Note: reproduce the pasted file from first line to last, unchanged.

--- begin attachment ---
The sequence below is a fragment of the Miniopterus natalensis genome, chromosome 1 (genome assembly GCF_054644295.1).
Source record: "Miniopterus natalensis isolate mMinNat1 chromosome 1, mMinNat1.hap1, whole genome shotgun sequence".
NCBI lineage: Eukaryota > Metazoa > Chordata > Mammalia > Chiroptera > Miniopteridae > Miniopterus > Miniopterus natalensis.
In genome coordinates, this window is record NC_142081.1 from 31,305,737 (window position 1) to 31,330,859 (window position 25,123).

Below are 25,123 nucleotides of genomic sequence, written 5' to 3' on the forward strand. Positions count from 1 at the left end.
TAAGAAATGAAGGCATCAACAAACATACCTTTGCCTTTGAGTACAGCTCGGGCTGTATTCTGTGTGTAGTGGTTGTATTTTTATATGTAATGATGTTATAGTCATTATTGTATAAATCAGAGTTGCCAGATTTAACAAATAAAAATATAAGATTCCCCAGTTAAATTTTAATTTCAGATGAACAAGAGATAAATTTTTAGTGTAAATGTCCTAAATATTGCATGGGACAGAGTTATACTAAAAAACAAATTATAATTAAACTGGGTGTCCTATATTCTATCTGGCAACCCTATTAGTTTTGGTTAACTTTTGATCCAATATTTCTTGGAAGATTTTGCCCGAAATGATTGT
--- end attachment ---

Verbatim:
The sequence below is a fragment of the Miniopterus natalensis genome, chromosome 1 (genome assembly GCF_054644295.1).
Source record: "Miniopterus natalensis isolate mMinNat1 chromosome 1, mMinNat1.hap1, whole genome shotgun sequence".
NCBI lineage: Eukaryota > Metazoa > Chordata > Mammalia > Chiroptera > Miniopteridae > Miniopterus > Miniopterus natalensis.
In genome coordinates, this window is record NC_142081.1 from 31,305,737 (window position 1) to 31,330,859 (window position 25,123).

Below are 25,123 nucleotides of genomic sequence, written 5' to 3' on the forward strand. Positions count from 1 at the left end.
TAAGAAATGAAGGCATCAACAAACATACCTTTGCCTTTGAGTACAGCTCGGGCTGTATTCTGTGTGTAGTGGTTGTATTTTTATATGTAATGATGTTATAGTCATTATTGTATAAATCAGAGTTGCCAGATTTAACAAATAAAAATATAAGATTCCCCAGTTAAATTTTAATTTCAGATGAACAAGAGATAAATTTTTAGTGTAAATGTCCTAAATATTGCATGGGACAGAGTTATACTAAAAAACAAATTATAATTAAACTGGGTGTCCTATATTCTATCTGGCAACCCTATTAGTTTTGGTTAACTTTTGATCCAATATTTCTTGGAAGATTTTGCCCGAAATGATTGT